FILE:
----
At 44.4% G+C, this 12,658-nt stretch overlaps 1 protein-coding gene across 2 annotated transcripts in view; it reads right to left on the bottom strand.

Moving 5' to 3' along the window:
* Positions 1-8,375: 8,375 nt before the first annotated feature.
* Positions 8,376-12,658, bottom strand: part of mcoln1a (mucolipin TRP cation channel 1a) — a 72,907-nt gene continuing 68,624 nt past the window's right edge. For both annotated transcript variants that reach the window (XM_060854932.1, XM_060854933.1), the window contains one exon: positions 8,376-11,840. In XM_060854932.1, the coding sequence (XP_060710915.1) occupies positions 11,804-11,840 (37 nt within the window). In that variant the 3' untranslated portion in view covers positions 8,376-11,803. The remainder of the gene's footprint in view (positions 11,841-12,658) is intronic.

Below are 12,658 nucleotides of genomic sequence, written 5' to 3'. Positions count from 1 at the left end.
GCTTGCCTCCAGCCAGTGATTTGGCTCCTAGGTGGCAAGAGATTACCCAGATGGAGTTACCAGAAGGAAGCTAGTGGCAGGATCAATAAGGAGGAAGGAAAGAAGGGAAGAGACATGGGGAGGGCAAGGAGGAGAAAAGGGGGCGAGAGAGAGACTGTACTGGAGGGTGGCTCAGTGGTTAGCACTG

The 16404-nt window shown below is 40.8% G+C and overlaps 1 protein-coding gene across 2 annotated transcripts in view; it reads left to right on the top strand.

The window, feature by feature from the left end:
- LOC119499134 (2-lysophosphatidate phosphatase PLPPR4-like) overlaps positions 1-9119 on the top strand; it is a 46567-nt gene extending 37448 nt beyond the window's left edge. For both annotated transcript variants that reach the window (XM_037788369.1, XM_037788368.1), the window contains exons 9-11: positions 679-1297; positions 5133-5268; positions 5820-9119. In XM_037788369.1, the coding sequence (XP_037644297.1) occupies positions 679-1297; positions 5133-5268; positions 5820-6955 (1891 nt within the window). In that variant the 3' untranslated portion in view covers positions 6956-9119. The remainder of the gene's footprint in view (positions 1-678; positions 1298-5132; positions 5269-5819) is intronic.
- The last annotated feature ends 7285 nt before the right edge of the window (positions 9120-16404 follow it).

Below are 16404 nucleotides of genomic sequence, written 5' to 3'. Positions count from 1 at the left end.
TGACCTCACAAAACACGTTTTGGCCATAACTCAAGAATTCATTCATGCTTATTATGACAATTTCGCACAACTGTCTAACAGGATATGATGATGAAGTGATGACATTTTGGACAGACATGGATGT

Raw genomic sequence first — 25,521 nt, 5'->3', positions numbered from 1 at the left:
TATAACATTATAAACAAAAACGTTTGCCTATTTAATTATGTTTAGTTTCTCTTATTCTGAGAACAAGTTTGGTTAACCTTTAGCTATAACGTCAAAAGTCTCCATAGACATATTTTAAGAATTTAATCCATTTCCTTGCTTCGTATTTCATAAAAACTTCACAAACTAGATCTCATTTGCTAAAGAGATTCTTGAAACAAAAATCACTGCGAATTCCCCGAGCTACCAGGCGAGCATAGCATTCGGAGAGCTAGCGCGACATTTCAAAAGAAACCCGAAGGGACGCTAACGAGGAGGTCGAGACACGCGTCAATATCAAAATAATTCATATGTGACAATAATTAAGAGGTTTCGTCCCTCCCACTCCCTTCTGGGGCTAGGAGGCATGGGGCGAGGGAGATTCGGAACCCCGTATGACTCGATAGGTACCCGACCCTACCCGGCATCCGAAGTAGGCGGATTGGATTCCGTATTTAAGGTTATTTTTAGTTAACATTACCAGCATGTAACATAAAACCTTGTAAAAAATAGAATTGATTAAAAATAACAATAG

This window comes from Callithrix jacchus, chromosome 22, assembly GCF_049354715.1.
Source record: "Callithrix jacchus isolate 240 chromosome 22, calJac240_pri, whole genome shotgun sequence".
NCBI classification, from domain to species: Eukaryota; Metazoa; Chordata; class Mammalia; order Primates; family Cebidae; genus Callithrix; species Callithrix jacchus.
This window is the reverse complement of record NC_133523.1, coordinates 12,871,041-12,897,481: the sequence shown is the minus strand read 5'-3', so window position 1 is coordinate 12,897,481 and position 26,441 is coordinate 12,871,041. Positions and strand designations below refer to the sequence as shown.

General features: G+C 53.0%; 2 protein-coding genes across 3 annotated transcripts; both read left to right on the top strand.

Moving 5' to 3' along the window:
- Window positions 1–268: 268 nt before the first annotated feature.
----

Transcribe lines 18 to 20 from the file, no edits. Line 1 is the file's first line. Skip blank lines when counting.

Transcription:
This window is the reverse complement of record NC_133523.1, coordinates 12,871,041-12,897,481: the sequence shown is the minus strand read 5'-3', so window position 1 is coordinate 12,897,481 and position 26,441 is coordinate 12,871,041. Positions and strand designations below refer to the sequence as shown.

General features: G+C 53.0%; 2 protein-coding genes across 3 annotated transcripts; both read left to right on the top strand.

Moving 5' to 3' along the window: